4. Discussion

These studies uncover the presence of novel subdomains in RBD2 and RBD3 of RanBP2 that are critical to kinesin-1 activation, and present non-overlapping structural and functional discrimination between Ran-GTP and kinesin-1 association. In addition, our studies uncover several kinetic properties of regulation of kinesin-1 activation, and establish direct corollaries between biochemical outcomes of single-molecule kinesin activities and the regulation of kinesin-1-mediated mitochondrial motility by KBD, R2KR3 or subdomains thereof of RanBP2. Several important conclusions can be drawn from these studies.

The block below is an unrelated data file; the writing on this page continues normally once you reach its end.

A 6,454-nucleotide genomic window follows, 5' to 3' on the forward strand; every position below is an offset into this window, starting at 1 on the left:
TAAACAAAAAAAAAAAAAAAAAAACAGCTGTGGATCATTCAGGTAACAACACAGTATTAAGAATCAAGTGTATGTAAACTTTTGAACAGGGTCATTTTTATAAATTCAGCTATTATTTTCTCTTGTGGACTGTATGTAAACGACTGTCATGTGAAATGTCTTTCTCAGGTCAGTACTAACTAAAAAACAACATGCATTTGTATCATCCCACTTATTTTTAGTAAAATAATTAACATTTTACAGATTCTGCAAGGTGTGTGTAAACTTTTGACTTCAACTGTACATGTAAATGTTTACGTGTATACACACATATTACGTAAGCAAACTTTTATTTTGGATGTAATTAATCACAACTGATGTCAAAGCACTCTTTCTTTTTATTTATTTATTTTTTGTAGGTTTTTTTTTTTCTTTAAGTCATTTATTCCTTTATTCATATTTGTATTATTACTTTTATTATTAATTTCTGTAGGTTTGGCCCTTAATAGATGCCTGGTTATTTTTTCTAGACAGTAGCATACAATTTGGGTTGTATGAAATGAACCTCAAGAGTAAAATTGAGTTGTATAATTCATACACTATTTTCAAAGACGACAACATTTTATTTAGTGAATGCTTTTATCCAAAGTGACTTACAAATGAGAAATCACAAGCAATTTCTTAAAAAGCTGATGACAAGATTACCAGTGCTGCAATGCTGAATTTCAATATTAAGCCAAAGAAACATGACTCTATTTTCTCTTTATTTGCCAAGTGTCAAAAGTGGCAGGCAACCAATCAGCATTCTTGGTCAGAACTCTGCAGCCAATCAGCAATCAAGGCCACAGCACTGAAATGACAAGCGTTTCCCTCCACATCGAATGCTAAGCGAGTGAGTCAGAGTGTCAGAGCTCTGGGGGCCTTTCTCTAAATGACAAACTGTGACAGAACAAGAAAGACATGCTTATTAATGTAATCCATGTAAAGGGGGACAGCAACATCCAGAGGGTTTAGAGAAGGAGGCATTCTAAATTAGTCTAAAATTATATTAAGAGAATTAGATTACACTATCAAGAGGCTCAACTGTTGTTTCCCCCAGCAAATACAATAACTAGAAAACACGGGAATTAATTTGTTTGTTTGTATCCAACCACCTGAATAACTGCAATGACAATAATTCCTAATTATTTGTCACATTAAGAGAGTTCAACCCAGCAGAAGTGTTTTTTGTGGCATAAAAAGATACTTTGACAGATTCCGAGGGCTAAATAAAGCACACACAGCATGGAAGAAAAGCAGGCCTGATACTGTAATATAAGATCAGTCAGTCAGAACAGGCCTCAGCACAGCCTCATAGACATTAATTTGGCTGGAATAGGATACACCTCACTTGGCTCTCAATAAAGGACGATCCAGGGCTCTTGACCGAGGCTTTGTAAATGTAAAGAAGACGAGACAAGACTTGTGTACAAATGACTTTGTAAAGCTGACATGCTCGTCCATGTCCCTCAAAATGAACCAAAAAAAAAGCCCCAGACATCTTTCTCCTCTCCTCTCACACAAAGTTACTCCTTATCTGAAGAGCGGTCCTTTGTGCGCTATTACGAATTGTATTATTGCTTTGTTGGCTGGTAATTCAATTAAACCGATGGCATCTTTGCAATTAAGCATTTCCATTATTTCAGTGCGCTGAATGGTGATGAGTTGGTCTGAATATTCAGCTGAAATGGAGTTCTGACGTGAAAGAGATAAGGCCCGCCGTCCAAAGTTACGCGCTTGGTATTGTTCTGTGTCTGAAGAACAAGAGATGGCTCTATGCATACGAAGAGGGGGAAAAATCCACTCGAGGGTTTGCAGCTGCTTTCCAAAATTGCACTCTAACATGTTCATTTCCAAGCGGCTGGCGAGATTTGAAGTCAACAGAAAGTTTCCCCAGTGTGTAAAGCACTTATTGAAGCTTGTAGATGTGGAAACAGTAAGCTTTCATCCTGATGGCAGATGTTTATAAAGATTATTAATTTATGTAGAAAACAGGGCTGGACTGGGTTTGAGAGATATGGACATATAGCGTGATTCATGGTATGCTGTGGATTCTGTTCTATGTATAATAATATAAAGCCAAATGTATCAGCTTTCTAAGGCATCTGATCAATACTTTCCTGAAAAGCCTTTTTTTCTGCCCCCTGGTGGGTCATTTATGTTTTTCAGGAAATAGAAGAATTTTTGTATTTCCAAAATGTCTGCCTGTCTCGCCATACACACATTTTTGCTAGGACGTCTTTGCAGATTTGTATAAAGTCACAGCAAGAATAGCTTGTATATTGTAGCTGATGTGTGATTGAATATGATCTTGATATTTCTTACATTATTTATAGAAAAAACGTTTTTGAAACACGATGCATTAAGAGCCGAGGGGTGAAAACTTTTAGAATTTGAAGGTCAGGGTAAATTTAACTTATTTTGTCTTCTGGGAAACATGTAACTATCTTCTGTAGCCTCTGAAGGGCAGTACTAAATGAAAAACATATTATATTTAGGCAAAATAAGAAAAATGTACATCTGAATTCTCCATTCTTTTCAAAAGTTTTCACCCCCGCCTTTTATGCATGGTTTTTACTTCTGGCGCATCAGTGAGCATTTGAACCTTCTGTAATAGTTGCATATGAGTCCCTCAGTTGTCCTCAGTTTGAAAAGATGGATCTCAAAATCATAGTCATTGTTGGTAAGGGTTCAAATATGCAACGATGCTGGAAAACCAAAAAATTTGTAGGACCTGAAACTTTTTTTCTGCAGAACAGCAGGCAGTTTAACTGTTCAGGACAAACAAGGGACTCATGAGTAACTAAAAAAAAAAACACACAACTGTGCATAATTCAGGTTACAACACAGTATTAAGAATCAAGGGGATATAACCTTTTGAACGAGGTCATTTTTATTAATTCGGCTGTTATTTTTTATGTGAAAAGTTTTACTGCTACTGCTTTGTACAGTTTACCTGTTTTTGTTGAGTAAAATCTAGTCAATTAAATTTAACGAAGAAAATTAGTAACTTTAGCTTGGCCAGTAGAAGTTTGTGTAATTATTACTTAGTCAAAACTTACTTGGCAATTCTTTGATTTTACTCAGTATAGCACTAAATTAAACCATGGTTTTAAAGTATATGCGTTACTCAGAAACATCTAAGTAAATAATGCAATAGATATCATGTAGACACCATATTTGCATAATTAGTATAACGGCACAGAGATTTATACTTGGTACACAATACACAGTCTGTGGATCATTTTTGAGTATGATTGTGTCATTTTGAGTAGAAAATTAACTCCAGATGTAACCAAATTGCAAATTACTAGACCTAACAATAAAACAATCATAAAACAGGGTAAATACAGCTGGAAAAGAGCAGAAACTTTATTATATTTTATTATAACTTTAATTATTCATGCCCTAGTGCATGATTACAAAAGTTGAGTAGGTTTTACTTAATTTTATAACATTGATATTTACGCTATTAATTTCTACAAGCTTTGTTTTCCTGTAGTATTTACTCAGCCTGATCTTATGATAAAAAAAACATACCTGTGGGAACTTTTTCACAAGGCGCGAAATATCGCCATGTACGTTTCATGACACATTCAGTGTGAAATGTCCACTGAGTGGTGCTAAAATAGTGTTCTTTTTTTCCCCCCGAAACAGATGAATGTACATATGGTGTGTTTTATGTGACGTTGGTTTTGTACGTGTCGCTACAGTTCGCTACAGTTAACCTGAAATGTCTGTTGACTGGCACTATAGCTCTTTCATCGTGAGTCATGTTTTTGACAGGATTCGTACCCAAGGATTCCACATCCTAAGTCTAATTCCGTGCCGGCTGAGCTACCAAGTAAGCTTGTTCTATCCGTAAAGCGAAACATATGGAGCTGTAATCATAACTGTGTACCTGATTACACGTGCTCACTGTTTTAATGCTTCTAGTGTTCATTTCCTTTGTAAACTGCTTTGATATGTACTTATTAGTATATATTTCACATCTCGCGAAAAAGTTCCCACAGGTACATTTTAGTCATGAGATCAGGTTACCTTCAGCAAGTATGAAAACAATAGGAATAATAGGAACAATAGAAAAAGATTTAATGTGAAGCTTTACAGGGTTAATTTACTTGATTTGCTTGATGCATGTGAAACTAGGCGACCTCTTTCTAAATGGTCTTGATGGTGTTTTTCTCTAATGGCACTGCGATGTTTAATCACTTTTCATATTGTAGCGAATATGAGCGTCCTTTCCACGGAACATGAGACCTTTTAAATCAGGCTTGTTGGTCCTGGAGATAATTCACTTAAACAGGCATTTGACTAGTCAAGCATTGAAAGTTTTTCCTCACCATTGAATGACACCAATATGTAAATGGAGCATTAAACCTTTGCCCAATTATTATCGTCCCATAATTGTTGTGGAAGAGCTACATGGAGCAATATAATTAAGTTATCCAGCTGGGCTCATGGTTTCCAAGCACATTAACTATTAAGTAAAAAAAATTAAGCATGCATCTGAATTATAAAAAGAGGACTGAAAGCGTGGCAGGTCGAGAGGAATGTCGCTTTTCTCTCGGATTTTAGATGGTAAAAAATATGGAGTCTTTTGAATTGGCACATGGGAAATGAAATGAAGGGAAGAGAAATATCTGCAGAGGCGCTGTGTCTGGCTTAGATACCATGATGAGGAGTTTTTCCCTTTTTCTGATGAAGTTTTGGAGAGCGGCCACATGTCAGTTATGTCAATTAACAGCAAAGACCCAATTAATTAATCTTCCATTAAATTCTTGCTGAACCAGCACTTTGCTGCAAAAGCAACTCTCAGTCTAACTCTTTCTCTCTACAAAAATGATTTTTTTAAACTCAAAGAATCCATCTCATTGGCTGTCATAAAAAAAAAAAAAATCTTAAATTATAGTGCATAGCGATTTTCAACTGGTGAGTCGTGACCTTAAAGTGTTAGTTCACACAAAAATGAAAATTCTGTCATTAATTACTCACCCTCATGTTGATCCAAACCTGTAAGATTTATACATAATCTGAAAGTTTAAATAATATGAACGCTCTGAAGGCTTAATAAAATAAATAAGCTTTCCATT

First, the RBD2 and RBD3 of RanBP2 present Ran-GTP-independent functions in kinesin-1 activation. The RBD2 and RBD3 present mutually exclusive interaction sites towards Ran-GTP and kinesin-1 that confer multi-functional properties to these domains. Further, we show that it is possible to dissect kinetically apart the sigmoid (cooperative) and hyperbolic phases of kinesin-1 activation by suppressing the latter upon introduction of the structurally equivalent mutation, W → R, in the conserved ‘WKER’ motifs of RBD2 and RBD3 of R2KR3. Thus, in addition to impairing Ran-GTP association to the RBDs, the W → R substitution also affects a nearby kinesin-interacting subdomain. These observations support that the hyperbolic and sigmoid (cooperative) phases of kinesin-1 activation are not fully interdependent, because the catalytic efficiencies of kinesin-1 upon R2KR3 and Embedded Image stimulations are comparable. Thus, kinesin-1 presents a multi-modal modus operandi by which the initial hyperbolic phase of kinesin motor activity can be bypassed. This activation phase of kinesin was thought previously to be required to ‘jump start’ the motor activity of kinesin-1 [45]. Further, these data strengthen the findings supporting the presence of two tightly conformational coupled sites for the binding of RBD2 and RBD3, and KBD, in R2KR3 to kinesin-1 [45]. Future structural studies with ternary or binary complexes of Ran-GTP-R2KR3-KIF5B/KIF5C or R2KR3-KIF5B/KIF5C should provide additional insights into the mechanisms governing the interactions of R2KR3 with Ran-GTP and KIF5B/KIF5C.